A bobsleigh race

Bobsleigh international competitions are organized for both men and women. Participants are grouped in crews of two or four members depending on the competition format.

The essential equipment used by participants during a race includes a standard competition sleigh and protection equipment such as hard plastic helmet, gloves and shoes with spikes for better traction.

There are a total of seventeen bobsleigh competition tracks in the world. Tracks are constructed with reinforced concrete and covered with ice. Modern tracks have a length of at least 1,200 to 1,300 metres (3,900–4,300 ft) long and are required to have a straight section and at least 15 curves. Tracks are also used for other winter sliding sports like luge and skeleton which are sports similar to bobsleigh but use only one or two person open sleds.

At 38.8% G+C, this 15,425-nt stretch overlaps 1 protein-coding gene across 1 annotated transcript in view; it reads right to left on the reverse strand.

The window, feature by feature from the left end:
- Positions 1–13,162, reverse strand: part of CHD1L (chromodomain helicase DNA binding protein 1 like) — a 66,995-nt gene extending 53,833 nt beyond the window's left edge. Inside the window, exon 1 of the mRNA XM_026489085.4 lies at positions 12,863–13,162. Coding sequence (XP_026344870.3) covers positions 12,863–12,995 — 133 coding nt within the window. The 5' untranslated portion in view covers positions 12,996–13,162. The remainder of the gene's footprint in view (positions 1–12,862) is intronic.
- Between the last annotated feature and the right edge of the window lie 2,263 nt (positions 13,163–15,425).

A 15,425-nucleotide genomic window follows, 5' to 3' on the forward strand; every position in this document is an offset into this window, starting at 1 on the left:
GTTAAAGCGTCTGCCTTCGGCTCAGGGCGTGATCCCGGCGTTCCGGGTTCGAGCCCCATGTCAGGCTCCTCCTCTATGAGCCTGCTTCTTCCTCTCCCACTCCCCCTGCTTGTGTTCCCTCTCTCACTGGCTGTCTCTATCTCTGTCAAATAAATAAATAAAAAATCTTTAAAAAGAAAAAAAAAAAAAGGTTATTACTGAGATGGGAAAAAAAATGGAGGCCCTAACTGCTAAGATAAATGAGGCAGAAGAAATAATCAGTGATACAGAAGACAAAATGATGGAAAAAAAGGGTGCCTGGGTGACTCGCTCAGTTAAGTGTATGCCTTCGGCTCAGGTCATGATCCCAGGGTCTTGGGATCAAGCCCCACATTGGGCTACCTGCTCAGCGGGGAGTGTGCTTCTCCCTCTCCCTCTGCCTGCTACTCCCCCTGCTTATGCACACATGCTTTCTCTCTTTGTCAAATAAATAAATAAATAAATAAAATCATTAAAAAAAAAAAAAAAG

How a race begins

Each crew begins its run down the course from a standing start. All members of the crew are outside the sledge pushing it for up to 50 metres (160 ft) before boarding it. The crew consists of a pilot, a brakeman and only for 4 man crews, two additional pushers.

At the beginning of the competition, the starting order of the participating nations is determined by a draw at the first captain’s meeting. After the first run, the starting order for the following heats is established based on results obtained in the first race heat.

Main rules and tactics